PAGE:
Sunday, January 8, 2012

Review; ISM Adamo Time Trial and Breakaway

Alternative title; “The Great Tissue Issue!” The odds of the stock saddle on my Cannondale Slice being the right saddle for me were slim to none and they came in on the none side. For reference it was a Fizik Arione, interestingly my Cervelo came with a Fizik Pave and that got 86d in favor of a Selle Italia SL Flow which after a year and a couple of thousand miles is working out very nicely. But back to the matter in hand…so to speak! But first for reference here is a photo of all three:


L:R Breakaway, Time Trial, Fizik Arione

I had actually tried an ISM Adamo Road before settling on the Selle on the Cervelo but it wasn’t quite right but after some research I decided that the Time Trial and Breakaway models might work out on my Cannondale Slice and after some looking around and a couple of chats with Dean from  P3 (PedPowerPerform) I had the two saddles winging their way to me for a two week trial. I started out with the Time Trial, this decision was based on:

  1. It was at face value the more aggressive of the two
  2. Has the handy “hook” underneath to allow it to hang from the bar in Transition
  3. And it was to be fitted to a Time Trial Bike so I thought the name would fit
image IMG_4256

I had not realized quite how fiddly a Tri seat mounting was but after several attempts and the surgical attachment of a third arm and hand I managed to get it correct, in part this was achieved by measuring as best I could my position on the bike with the old saddle as I was fitted at the bike shop when I picked it up and in part after watching the video on the ISM several times. Above all the real key is to get the rails parallel to the floor not the seat.

So with the saddle fitted I set about trying it out. Due to time limitations and the fact that I didn’t want to get stuck out on a ride and not being able to sit down I stuck mostly to my trainer. After tuning in the saddle for 30 minutes I predominantly rode the Sufferfest rides as these are sufficient to take you mind of most things and if my ass or man junk or parts in between was going to make ist presence known it would have to get through the red haze of the angry carbon chicks of Hell Hath no Fury or the relentless chase of the pack from The Hunted. The final ride was on the open road and comprised of a twenty miler and took approx 80 minutes. I kept some notes on each ride posting then to Daily Mile and after 7 days and I had 69 miles to reflect on.

Up next was the Breakaway, at face value this had more deck to sit on and was more sculptured with a scalloped seat, that is the back arched up and the front dropped down…I think a photo would help!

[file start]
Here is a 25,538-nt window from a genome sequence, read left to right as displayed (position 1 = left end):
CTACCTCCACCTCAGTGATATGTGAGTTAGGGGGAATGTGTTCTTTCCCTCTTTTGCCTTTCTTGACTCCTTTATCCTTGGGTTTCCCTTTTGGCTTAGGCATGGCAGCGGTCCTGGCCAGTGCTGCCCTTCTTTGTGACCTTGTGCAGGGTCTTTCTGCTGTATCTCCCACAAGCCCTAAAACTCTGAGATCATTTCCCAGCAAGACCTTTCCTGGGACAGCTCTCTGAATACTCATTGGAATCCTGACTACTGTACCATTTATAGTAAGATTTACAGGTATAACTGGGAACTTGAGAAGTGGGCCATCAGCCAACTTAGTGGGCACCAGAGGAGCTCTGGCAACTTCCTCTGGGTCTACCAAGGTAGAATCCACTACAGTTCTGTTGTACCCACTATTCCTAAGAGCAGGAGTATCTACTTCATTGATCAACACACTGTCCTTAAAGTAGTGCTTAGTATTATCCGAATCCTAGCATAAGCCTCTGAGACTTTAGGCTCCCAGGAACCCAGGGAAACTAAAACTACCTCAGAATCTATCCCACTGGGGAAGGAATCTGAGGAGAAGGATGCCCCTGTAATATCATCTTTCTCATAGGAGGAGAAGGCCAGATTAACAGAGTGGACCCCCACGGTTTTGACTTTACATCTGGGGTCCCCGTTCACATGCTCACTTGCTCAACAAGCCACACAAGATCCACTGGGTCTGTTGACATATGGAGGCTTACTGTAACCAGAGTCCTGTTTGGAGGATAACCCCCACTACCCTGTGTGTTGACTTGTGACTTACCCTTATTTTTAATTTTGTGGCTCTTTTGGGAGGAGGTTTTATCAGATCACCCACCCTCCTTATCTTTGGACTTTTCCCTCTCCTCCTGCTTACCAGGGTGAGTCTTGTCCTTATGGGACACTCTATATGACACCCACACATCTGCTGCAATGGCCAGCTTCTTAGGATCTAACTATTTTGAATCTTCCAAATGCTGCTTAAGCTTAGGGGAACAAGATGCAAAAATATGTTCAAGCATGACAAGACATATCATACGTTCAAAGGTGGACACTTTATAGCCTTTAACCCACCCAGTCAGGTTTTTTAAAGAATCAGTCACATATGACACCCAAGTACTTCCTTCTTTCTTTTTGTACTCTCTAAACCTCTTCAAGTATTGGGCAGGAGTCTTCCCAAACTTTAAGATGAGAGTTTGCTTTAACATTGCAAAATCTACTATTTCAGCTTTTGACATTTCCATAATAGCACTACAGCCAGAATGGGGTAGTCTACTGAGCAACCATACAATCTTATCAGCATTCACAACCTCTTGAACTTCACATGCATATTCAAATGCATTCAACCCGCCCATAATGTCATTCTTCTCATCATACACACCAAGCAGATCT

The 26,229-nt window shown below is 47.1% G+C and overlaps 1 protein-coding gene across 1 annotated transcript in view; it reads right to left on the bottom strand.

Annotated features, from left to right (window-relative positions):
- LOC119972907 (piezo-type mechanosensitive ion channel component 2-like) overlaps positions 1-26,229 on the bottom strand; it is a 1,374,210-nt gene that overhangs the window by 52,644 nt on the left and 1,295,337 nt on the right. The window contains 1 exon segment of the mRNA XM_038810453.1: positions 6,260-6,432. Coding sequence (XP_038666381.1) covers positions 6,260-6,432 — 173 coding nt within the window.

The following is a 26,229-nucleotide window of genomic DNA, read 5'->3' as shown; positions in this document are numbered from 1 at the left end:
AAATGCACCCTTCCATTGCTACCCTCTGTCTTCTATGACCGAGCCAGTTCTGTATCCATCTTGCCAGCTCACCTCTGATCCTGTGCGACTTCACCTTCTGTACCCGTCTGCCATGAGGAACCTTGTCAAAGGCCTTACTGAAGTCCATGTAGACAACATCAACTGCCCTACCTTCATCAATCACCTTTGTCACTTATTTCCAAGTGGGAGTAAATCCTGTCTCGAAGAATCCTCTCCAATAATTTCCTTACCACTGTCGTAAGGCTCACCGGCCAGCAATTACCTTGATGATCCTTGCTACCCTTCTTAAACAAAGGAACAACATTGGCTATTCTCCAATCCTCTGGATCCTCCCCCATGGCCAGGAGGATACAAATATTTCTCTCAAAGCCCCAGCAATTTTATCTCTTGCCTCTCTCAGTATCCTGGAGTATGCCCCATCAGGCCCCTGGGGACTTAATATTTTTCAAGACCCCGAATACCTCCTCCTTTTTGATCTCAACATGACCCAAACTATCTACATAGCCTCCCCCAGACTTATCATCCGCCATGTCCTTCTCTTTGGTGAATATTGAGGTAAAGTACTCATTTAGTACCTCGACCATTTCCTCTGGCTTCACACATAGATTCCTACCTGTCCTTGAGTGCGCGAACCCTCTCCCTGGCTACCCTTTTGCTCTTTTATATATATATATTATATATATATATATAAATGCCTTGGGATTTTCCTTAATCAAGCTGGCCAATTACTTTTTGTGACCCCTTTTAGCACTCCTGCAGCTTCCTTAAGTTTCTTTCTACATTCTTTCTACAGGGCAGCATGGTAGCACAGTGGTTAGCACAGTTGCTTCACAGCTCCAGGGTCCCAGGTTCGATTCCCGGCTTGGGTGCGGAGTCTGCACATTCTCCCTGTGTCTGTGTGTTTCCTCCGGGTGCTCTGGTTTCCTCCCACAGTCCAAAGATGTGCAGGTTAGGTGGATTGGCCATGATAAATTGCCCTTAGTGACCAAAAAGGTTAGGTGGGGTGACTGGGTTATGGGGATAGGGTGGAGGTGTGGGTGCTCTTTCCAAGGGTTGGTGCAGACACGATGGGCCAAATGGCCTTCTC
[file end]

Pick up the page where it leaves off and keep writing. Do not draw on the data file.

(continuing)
image image

So here is one; note the rails are parallel to the ground. In the right hand picture the saddle is straight but front wheel is turned. So in a similar way I set about crushing it on the several Sufferfest rides (and that is what I am telling myself!) although I did manage to finally get a decent ride using TrainerRoad…more on that later!

HHNF 1_5_12

Unfortunately I ran out of time to do a road test but I still managed to accumulate 70 miles in a short week and by then my mind was made up and I packed them up and sent them back to Dean. So here is the final thoughts and conclusion:

Time Trial; this is a short hard saddle, there is not a lot of deck to sit on, width wise it was fine for me but I did not have a width issue with any of them. The shortness means you really have to “perch” on the front and there is no real fidget room. Additionally it is pretty darn hard, this could have been because this was a new saddle and it may give in time but right now it was hard. As mentioned the TT has a hanging hook which the breakaway does not. The prongs are more open at the front than the Breakaway which adds to requirement to sit on your sit bones. The back of the saddle is cut sharper and there is less opportunity to slide back and dig in.

Breakaway; as you can see in the photo above this is a bigger (longer) saddle, it’s not just the “prongs” that are longer the actual deck feels longer too. The scalloping of it combined with it’s extra length allows you to move back a little and this is useful when you want to dig in on climbs or just add more power. Additionally it is softer and while I didn’t want a saddle too soft I wanted one with some cushioning. The prongs here are closer together, this adds in my mind to the less aggressive position overall

So in conclusion after this trial I have ordered a Breakaway. I should get it later this week and I will have about 10 months to ramp up to be able to sit in it for 6 hours which I hope is long enough…I have no idea yet how many miles that would be but if I keep up my current mileage that should be north of 4500 which I assume is enough.

Special thanks Dean who spent time on the phone with me going through experiences of the two and making a special arrangement to secure a Time Trial saddle for me. If you are interested he offers a weeks worth of trial use for $25 including shipping both ways and that is knocked of the price (which he can get a little discount) on of a new saddle.

Ultimately of course a saddle, like any touchpoints (pedals, tape being the other two) on a bike are a very personal thing so you should try out a few before making a choice.

Here are a bunch of other photos

1 comment:

  1. Thanks for this Stuart - great informative post. Looks like I'm going to have to try them out myself now..


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